Covering the bases

Orioles' grounds crew undertakes field training to keep everything beneath its feet in game shape

April 04, 2009|By Candus Thomson | Candus Thomson,

As she talks to a visitor, Nicole Sherry reaches down, picks up a speck of something alien nestled between the blades of grass and jams it into her pocket, not missing a beat in the conversation.

When you're the head groundskeeper at Camden Yards and Monday's Opening Day is going to be nationally televised, it's the little things - as much as the big things - that count.

That's why on a recent day more winter than spring, Sherry has her 18-man crew out in force for a little spring training of its own, starting with the 1-ton plastic jelly roll known as the tarpaulin.

Tarps save games, but only if they're deployed in the moments at the start of a downpour. Sherry's crew is stopwatch-quick - 90 seconds from start to finish. Ditto its work dragging the infield between innings to smooth lumps.

Still, practice makes perfect.

"I'm lucky, most of my guys are veterans. There's only two new guys, so that makes it easy on me. But after seven months off, they get kind of lazy," says Sherry, who is beginning her third season as Baltimore's "Queen of Green."

So the crew pushes and pulls the massive tarp all over the outfield as crew chief Rob Doetsch barks commands.

"It's crazy and it's fun when it rains," says Dorian Green, 17, of Baltimore. "But that's when we get to do our job and show our stuff."

Once the crew wrestles the tarp back onto its metal roller, it practices its infield choreography with the 35-pound mesh draggers.

Watch it on TV or from Section 330 and it looks simple. In fact some teams, such as the Chicago White Sox, raise money for charity by allowing fans to buy a spot on the dragging crew.

But see it from the ground, especially in its ragged preseason form, and you realize how delicate an operation it is. Drag too fast, flop the screen as you run or stop in mid-pull and you leave mounds of dressing that create a bad hop. The guy on the outside - No. 1 - runs 455 feet. The guy closest to the mound - No. 5 - runs 355 feet.

"Two and three, you need to be going at a pretty good clip," counsels Doetsch, a veteran of 17 seasons. "Four and five, don't panic, you'll catch up."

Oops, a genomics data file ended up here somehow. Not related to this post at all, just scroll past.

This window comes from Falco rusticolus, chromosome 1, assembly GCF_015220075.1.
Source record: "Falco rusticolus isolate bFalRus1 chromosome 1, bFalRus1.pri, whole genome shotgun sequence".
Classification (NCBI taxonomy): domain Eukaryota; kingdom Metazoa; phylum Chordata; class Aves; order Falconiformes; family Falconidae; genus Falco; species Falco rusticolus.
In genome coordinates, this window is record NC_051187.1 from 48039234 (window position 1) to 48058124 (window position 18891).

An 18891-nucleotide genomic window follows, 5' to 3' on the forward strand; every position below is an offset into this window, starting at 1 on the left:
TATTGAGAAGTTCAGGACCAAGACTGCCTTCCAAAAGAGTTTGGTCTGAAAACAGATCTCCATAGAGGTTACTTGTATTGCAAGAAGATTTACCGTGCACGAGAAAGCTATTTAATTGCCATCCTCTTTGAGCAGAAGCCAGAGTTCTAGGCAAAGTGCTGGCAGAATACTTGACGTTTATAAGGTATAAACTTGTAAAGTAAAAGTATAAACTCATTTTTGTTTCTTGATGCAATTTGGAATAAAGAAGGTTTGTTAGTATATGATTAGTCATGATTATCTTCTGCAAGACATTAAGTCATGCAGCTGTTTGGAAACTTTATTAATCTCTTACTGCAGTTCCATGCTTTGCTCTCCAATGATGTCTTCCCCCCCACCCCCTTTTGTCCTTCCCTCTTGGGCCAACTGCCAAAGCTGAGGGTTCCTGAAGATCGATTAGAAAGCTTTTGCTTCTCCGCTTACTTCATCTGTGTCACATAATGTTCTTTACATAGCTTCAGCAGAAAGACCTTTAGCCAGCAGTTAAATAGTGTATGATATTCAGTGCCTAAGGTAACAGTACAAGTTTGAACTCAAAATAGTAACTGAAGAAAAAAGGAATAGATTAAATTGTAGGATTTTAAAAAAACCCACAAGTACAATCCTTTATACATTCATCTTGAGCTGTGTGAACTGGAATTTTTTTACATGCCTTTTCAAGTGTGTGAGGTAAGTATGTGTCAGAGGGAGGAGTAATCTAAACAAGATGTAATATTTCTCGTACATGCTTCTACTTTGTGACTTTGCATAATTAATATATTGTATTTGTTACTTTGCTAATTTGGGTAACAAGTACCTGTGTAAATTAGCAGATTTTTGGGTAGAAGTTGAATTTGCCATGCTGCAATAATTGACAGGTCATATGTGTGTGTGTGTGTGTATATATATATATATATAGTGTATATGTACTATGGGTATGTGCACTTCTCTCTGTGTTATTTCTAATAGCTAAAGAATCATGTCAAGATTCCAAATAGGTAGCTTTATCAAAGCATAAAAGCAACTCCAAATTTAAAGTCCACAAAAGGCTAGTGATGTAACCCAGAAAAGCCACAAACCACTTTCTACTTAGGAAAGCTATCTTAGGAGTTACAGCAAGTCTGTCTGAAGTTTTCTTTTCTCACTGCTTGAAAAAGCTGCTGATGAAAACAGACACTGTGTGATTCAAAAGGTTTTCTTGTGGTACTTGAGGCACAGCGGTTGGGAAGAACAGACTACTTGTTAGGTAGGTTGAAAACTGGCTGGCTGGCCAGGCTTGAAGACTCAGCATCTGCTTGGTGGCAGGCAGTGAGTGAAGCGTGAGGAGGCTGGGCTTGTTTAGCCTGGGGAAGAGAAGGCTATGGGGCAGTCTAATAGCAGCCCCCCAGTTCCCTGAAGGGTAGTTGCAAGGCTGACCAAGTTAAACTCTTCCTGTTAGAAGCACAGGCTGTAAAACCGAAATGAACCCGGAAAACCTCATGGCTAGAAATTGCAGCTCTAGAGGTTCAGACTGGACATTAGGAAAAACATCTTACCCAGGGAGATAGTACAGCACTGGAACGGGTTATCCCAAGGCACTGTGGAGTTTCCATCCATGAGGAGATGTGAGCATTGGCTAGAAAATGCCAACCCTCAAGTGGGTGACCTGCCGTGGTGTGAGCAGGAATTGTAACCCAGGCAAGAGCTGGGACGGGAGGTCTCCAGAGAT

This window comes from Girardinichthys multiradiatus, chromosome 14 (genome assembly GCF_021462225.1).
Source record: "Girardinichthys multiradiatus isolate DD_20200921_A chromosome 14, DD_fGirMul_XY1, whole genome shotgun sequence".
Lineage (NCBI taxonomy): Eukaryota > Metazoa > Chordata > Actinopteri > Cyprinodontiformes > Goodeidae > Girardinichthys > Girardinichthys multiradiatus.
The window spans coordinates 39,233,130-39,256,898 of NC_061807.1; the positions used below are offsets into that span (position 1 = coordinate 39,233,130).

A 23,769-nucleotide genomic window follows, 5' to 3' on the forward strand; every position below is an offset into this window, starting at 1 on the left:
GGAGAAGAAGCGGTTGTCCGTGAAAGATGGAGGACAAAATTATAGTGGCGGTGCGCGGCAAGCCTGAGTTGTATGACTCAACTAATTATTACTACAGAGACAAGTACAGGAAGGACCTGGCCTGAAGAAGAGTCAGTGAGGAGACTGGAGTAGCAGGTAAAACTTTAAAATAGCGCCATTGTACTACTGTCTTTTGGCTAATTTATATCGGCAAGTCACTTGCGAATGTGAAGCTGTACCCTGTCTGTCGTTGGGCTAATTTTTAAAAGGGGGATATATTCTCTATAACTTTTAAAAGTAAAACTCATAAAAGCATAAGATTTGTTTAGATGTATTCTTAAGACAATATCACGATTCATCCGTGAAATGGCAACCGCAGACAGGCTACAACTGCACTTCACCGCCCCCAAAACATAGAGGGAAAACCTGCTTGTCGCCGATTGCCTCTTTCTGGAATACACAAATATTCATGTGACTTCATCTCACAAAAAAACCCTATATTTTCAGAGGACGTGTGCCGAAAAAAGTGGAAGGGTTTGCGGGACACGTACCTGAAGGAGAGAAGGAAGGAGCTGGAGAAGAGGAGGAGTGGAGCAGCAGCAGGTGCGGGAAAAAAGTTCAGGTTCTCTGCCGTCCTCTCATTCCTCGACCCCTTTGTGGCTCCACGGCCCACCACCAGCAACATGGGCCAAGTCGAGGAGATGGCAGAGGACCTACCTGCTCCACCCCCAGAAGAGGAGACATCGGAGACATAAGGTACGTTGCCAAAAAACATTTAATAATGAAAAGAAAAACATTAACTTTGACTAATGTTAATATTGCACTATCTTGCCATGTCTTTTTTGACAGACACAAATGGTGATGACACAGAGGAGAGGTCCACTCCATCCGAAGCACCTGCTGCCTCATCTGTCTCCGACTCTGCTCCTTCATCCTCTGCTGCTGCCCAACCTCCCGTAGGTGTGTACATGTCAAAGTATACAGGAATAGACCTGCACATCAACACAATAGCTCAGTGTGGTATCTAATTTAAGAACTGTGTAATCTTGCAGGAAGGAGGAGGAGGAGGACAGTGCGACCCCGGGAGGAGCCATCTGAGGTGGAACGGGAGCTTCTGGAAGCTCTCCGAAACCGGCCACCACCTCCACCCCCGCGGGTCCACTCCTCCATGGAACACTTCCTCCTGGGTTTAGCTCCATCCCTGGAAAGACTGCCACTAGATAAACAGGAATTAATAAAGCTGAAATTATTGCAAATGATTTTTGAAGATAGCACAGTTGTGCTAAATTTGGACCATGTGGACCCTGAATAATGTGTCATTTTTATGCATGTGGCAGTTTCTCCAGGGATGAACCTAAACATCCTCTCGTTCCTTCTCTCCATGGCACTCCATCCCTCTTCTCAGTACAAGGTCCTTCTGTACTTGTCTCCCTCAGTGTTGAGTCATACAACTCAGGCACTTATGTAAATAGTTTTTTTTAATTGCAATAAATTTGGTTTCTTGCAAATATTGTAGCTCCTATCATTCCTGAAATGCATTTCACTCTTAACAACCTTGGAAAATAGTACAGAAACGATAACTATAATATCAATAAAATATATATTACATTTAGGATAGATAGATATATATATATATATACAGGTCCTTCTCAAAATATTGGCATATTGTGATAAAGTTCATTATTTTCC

Doetsch pulls the mesh to demonstrate a point and mixes and matches crew members, looking for the right combination.

"It's Opening Day, it's ESPN, it's the Yankees series. Fans are going to be coming out of the woodwork. It's going to be cold," Sherry yells. "You're in bright, construction-cone orange. You run on the field. Everybody notices. That's why I'm on you. Are you guys ready?"

Some are and some aren't. Once the season starts, they'll need to sidestep infielders taking grounders and finish in under 90 seconds to match TV commercial breaks. So they practice some more.

Sherry says if players approach her about an infield problem, she puts it at the top of her to-do list. "But I don't go to them because I don't want to put any doubts in their minds," she says.

This season, the grounds crew has a new field to fuss over. The Orioles replace the sod about every five years to keep it playing well and looking good.

It took two weeks to take up the old grass and lay down a new green carpet over a bed of sand. Now it's up to Sherry's full-time crew to nurture it, and if that means getting down on all fours to pick out detritus and wash away the goop, well, that's part of the game.

In an unfortunate coincidence, what's bad for the grass is good for the ballplayers, with sunflower seeds and sports drinks topping the list.

"The sodium in the sports drinks burns the grass and unless we hand-pick the seeds, the salt builds up and causes the same problem," Sherry says. "Too much of anything can kill you."

Once the season begins, the groundskeeper settles into her Camden Yards office with the picture-window view of the outfield. As for her own green, green grass of home?

"It's concrete," she says, responding to the question with a smile. "I see enough grass all day. I don't want to go home to deal with it."




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